Diamond – April
Diamond, April’s birthstone, is the gem that must adorn every bride’s engagement ring. The diamond is unique not only in its appearance, but also in its properties.
Origins of the name diamond
in Hebrew, the name diamond –”yahalom” – refers to the gem’s hardness. Diamonds are mentioned in the Old Testament three times, all related to the Hoshen breastplate – a gem-adorned ceremonial breastplate worn by the high priest of the ancient Israelites. It is unclear whether the gem referred to as “diamond” among the Hoshen stones is the same diamond known today, since there is no archeological evidence to support that theory.
The name “diamond” is derived from the ancient Greek’s “adamas”, meaning “invincible” and “unbreakable”. The meaning of the name in English is “brilliant gem.”
Indian royals wore diamonds as far back as 3,000 years ago, believing they would help them live forever. Many European kings used diamonds in their crowns believing they lent their power to the wearer. Louis XIII of France, who reigned between 1610 and 1643, even decreed that only kings could wear diamonds.
In Italian, diamonds are referred to as “Amante de Dio”, literally meaning “God’s lover,” which may explain why they are the preferred gems for wedding rings. According to tradition, a diamond given as a gift can inspire affection and love between a husband and wife – hence the choice of diamonds for engagement rings.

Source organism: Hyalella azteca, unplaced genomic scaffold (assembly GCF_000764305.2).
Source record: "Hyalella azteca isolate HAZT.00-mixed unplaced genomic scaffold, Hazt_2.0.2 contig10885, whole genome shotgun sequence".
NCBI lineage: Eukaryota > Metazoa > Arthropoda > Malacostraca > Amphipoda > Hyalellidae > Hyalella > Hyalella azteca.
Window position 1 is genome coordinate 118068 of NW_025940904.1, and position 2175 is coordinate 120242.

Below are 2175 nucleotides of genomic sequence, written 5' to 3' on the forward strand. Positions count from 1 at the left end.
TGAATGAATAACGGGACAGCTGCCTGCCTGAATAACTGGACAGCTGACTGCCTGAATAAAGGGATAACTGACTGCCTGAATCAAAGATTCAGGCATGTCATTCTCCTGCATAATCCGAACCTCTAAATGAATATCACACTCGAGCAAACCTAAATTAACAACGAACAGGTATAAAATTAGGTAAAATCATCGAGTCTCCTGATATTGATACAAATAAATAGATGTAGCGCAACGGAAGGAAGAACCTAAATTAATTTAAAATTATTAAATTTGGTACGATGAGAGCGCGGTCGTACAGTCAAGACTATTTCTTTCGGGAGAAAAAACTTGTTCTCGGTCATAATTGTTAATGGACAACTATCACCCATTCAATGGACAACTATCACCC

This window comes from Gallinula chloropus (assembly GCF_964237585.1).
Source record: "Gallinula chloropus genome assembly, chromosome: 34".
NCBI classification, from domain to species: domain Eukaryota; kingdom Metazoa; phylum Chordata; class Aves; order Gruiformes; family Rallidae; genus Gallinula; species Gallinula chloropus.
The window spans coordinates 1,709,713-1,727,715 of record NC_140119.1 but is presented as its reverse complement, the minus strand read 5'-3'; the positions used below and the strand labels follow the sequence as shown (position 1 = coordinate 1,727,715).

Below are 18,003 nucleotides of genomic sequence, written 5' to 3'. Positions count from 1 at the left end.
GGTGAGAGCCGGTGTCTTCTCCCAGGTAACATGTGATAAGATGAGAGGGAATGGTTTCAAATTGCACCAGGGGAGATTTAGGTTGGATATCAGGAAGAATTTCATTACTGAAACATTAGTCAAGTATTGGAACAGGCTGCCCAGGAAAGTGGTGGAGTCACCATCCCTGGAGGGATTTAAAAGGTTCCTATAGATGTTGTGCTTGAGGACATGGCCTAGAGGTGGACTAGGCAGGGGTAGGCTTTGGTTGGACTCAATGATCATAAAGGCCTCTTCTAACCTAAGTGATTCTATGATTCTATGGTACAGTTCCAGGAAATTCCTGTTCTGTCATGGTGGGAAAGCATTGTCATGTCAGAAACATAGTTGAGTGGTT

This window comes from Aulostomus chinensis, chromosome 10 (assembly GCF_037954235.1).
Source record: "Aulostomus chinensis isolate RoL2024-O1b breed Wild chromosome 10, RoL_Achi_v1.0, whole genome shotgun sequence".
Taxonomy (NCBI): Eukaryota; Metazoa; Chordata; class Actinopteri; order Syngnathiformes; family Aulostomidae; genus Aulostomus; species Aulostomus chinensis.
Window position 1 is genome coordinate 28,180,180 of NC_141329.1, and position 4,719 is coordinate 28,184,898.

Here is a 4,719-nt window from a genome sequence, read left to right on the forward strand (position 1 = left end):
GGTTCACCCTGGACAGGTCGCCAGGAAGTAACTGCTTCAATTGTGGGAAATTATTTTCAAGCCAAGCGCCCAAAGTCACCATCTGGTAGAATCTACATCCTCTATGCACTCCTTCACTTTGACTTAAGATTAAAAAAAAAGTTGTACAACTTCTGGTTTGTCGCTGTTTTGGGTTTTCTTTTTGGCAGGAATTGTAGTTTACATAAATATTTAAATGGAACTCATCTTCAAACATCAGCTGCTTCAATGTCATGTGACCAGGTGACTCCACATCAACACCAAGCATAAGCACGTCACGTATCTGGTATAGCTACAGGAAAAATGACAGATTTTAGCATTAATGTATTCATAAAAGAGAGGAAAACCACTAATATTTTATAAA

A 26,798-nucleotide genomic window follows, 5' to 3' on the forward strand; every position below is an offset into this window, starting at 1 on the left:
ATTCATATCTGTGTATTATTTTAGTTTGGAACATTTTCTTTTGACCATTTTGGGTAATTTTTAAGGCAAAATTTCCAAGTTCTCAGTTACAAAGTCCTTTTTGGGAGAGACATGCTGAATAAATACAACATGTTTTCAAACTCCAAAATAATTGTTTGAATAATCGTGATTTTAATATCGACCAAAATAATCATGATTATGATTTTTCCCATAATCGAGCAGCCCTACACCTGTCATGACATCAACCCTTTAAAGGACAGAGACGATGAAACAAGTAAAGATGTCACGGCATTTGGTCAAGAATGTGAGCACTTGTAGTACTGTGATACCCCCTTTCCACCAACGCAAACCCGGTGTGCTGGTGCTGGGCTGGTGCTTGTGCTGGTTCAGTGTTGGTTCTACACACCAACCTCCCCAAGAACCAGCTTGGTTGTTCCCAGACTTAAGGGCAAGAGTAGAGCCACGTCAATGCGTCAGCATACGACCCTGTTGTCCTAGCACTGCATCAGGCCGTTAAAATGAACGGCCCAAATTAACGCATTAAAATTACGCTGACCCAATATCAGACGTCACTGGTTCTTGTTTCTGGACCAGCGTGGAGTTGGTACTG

The first written testament pertaining to the use of diamonds dates back 3,000 years, to India: diamonds were apparently first discovered in the Golconda region and in ancient times, India was the world’s sole source of diamonds.
In 77 AD, Plinius described diamond crystals, which arrived from India, as having the shape of two pyramids, joined at the base. Marco Polo was the first to introduce diamonds to the West, when he returned from China in the 13th century. Seventeenth century French merchant Tavernier returned to Europe from trips to the East bearing quality diamonds. Tavernier named India’s Hyderabad as the diamond trading center of the period and his book details the ways diamonds were mined.
India remained the world’s only source of diamonds until 1725, when diamond deposits were discovered in Minas Gerais in Brazil. Diamond production in Brazil peaked between 1844-1871, but the intensive harvesting eventually depleted the deposits.
Modern diamond mining began in the late 1800s, with the discovery of deposits in South Africa. Diamonds were first discovered in South Africa around 1859 and between 1866 and 1869 large deposits of diamond were found on the banks of the Orange River.
Diamond explorers flocked to the area and, in 1888, De Beers Consolidated Mines was formed. De Beers soon took over diamond exploration in South Africa, as well as in other parts of the world, and proceeded to dominate the rough diamond markets until the mid 1990s. Today, De Beers dominates about 40% of the world’s rough supplies.
While diamond mining in South Africa began as a riverbed-based operation, miners soon discovered that the diamonds found on riverbeds originated from underground kimberlite pipes, which they then began exploring.
In 1954, the first diamond deposits were discovered in Russia’s Sakha (Yakutia) Republic. With the disintegration of the Soviet Union, Russia formed Alrosa – the state-owned diamond company, which now dominates Russia’s diamond mining and trade.
Australia saw its first diamond mine become operational in 1983, and the first diamond mine in Canada was discovered in 1991, becoming operational in 1999.